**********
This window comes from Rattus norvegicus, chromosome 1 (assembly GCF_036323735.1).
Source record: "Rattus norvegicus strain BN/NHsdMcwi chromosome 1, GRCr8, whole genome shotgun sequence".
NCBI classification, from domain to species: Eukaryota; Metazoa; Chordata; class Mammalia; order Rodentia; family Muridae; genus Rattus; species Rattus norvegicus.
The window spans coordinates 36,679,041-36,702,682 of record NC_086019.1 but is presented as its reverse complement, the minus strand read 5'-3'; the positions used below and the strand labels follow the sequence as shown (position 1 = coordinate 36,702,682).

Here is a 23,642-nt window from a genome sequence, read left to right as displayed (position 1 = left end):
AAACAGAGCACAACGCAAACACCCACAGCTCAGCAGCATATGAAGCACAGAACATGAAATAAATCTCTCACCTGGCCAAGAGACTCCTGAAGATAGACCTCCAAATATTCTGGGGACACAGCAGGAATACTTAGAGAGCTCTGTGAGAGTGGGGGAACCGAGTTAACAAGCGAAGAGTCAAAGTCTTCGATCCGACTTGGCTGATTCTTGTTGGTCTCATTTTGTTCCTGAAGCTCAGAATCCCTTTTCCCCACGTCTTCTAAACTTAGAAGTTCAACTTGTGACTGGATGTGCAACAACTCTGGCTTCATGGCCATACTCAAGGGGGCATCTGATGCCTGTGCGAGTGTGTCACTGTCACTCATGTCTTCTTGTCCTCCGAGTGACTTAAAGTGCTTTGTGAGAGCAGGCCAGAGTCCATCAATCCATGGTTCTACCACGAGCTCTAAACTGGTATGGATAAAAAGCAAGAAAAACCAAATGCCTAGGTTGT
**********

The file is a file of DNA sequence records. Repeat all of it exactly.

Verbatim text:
This window comes from Rattus norvegicus, chromosome 1 (assembly GCF_036323735.1).
Source record: "Rattus norvegicus strain BN/NHsdMcwi chromosome 1, GRCr8, whole genome shotgun sequence".
NCBI classification, from domain to species: Eukaryota; Metazoa; Chordata; class Mammalia; order Rodentia; family Muridae; genus Rattus; species Rattus norvegicus.
The window spans coordinates 36,679,041-36,702,682 of record NC_086019.1 but is presented as its reverse complement, the minus strand read 5'-3'; the positions used below and the strand labels follow the sequence as shown (position 1 = coordinate 36,702,682).

Here is a 23,642-nt window from a genome sequence, read left to right as displayed (position 1 = left end):
AAACAGAGCACAACGCAAACACCCACAGCTCAGCAGCATATGAAGCACAGAACATGAAATAAATCTCTCACCTGGCCAAGAGACTCCTGAAGATAGACCTCCAAATATTCTGGGGACACAGCAGGAATACTTAGAGAGCTCTGTGAGAGTGGGGGAACCGAGTTAACAAGCGAAGAGTCAAAGTCTTCGATCCGACTTGGCTGATTCTTGTTGGTCTCATTTTGTTCCTGAAGCTCAGAATCCCTTTTCCCCACGTCTTCTAAACTTAGAAGTTCAACTTGTGACTGGATGTGCAACAACTCTGGCTTCATGGCCATACTCAAGGGGGCATCTGATGCCTGTGCGAGTGTGTCACTGTCACTCATGTCTTCTTGTCCTCCGAGTGACTTAAAGTGCTTTGTGAGAGCAGGCCAGAGTCCATCAATCCATGGTTCTACCACGAGCTCTAAACTGGTATGGATAAAAAGCAAGAAAAACCAAATGCCTAGGTTGT